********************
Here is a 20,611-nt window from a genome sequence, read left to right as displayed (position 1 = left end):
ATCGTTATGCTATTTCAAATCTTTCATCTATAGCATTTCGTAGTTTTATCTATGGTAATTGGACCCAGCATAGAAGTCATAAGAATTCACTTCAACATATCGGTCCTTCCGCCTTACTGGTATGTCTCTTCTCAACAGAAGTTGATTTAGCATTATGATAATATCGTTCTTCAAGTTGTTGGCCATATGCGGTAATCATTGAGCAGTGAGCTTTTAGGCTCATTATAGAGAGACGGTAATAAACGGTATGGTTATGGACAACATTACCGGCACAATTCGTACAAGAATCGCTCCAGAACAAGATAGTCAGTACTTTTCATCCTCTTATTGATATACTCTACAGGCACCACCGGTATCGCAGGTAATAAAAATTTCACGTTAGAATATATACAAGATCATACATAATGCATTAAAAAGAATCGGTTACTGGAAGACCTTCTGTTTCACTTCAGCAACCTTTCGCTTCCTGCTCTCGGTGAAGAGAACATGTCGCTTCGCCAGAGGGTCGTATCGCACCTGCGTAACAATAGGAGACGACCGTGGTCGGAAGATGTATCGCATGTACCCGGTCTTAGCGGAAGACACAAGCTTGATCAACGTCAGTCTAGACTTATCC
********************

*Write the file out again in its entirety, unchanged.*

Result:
Here is a 20,611-nt window from a genome sequence, read left to right as displayed (position 1 = left end):
ATCGTTATGCTATTTCAAATCTTTCATCTATAGCATTTCGTAGTTTTATCTATGGTAATTGGACCCAGCATAGAAGTCATAAGAATTCACTTCAACATATCGGTCCTTCCGCCTTACTGGTATGTCTCTTCTCAACAGAAGTTGATTTAGCATTATGATAATATCGTTCTTCAAGTTGTTGGCCATATGCGGTAATCATTGAGCAGTGAGCTTTTAGGCTCATTATAGAGAGACGGTAATAAACGGTATGGTTATGGACAACATTACCGGCACAATTCGTACAAGAATCGCTCCAGAACAAGATAGTCAGTACTTTTCATCCTCTTATTGATATACTCTACAGGCACCACCGGTATCGCAGGTAATAAAAATTTCACGTTAGAATATATACAAGATCATACATAATGCATTAAAAAGAATCGGTTACTGGAAGACCTTCTGTTTCACTTCAGCAACCTTTCGCTTCCTGCTCTCGGTGAAGAGAACATGTCGCTTCGCCAGAGGGTCGTATCGCACCTGCGTAACAATAGGAGACGACCGTGGTCGGAAGATGTATCGCATGTACCCGGTCTTAGCGGAAGACACAAGCTTGATCAACGTCAGTCTAGACTTATCC